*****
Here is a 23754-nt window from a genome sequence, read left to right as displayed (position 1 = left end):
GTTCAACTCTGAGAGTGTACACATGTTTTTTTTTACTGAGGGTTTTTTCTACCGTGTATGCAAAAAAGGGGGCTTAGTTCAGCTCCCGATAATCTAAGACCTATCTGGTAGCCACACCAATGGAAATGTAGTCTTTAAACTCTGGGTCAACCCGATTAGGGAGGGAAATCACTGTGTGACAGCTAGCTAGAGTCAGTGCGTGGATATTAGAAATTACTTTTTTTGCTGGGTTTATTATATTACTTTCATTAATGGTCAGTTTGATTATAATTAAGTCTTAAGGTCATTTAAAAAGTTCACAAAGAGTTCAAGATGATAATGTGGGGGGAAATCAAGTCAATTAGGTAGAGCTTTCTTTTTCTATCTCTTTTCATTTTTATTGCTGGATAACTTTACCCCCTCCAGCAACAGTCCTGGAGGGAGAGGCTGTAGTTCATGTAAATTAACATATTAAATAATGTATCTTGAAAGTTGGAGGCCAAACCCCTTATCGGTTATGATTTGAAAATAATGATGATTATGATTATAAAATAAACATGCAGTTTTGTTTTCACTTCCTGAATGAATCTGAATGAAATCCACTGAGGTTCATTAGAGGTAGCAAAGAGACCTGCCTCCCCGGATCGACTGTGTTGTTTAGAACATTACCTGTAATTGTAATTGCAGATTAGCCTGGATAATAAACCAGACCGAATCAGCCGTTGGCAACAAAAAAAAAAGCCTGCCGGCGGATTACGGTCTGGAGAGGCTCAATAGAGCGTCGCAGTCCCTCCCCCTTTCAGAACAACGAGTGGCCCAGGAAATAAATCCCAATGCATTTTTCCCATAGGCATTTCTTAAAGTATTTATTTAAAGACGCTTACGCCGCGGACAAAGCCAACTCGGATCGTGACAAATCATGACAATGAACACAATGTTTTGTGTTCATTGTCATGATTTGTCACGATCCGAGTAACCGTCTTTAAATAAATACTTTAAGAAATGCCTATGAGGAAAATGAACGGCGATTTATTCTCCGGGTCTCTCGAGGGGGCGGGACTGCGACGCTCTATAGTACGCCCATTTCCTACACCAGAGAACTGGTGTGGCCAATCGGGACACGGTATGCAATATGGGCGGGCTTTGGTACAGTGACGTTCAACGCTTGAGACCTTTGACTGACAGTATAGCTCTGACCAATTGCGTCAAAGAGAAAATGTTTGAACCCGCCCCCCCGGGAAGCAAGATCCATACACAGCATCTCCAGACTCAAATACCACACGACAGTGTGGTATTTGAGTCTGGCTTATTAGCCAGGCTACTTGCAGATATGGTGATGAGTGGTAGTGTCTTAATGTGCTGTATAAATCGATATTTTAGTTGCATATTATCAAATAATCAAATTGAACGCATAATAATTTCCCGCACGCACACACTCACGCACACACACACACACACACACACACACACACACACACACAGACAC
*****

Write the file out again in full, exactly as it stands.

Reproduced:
Here is a 23754-nt window from a genome sequence, read left to right as displayed (position 1 = left end):
GTTCAACTCTGAGAGTGTACACATGTTTTTTTTTACTGAGGGTTTTTTCTACCGTGTATGCAAAAAAGGGGGCTTAGTTCAGCTCCCGATAATCTAAGACCTATCTGGTAGCCACACCAATGGAAATGTAGTCTTTAAACTCTGGGTCAACCCGATTAGGGAGGGAAATCACTGTGTGACAGCTAGCTAGAGTCAGTGCGTGGATATTAGAAATTACTTTTTTTGCTGGGTTTATTATATTACTTTCATTAATGGTCAGTTTGATTATAATTAAGTCTTAAGGTCATTTAAAAAGTTCACAAAGAGTTCAAGATGATAATGTGGGGGGAAATCAAGTCAATTAGGTAGAGCTTTCTTTTTCTATCTCTTTTCATTTTTATTGCTGGATAACTTTACCCCCTCCAGCAACAGTCCTGGAGGGAGAGGCTGTAGTTCATGTAAATTAACATATTAAATAATGTATCTTGAAAGTTGGAGGCCAAACCCCTTATCGGTTATGATTTGAAAATAATGATGATTATGATTATAAAATAAACATGCAGTTTTGTTTTCACTTCCTGAATGAATCTGAATGAAATCCACTGAGGTTCATTAGAGGTAGCAAAGAGACCTGCCTCCCCGGATCGACTGTGTTGTTTAGAACATTACCTGTAATTGTAATTGCAGATTAGCCTGGATAATAAACCAGACCGAATCAGCCGTTGGCAACAAAAAAAAAAGCCTGCCGGCGGATTACGGTCTGGAGAGGCTCAATAGAGCGTCGCAGTCCCTCCCCCTTTCAGAACAACGAGTGGCCCAGGAAATAAATCCCAATGCATTTTTCCCATAGGCATTTCTTAAAGTATTTATTTAAAGACGCTTACGCCGCGGACAAAGCCAACTCGGATCGTGACAAATCATGACAATGAACACAATGTTTTGTGTTCATTGTCATGATTTGTCACGATCCGAGTAACCGTCTTTAAATAAATACTTTAAGAAATGCCTATGAGGAAAATGAACGGCGATTTATTCTCCGGGTCTCTCGAGGGGGCGGGACTGCGACGCTCTATAGTACGCCCATTTCCTACACCAGAGAACTGGTGTGGCCAATCGGGACACGGTATGCAATATGGGCGGGCTTTGGTACAGTGACGTTCAACGCTTGAGACCTTTGACTGACAGTATAGCTCTGACCAATTGCGTCAAAGAGAAAATGTTTGAACCCGCCCCCCCGGGAAGCAAGATCCATACACAGCATCTCCAGACTCAAATACCACACGACAGTGTGGTATTTGAGTCTGGCTTATTAGCCAGGCTACTTGCAGATATGGTGATGAGTGGTAGTGTCTTAATGTGCTGTATAAATCGATATTTTAGTTGCATATTATCAAATAATCAAATTGAACGCATAATAATTTCCCGCACGCACACACTCACGCACACACACACACACACACACACACACACACACACACACAGACAC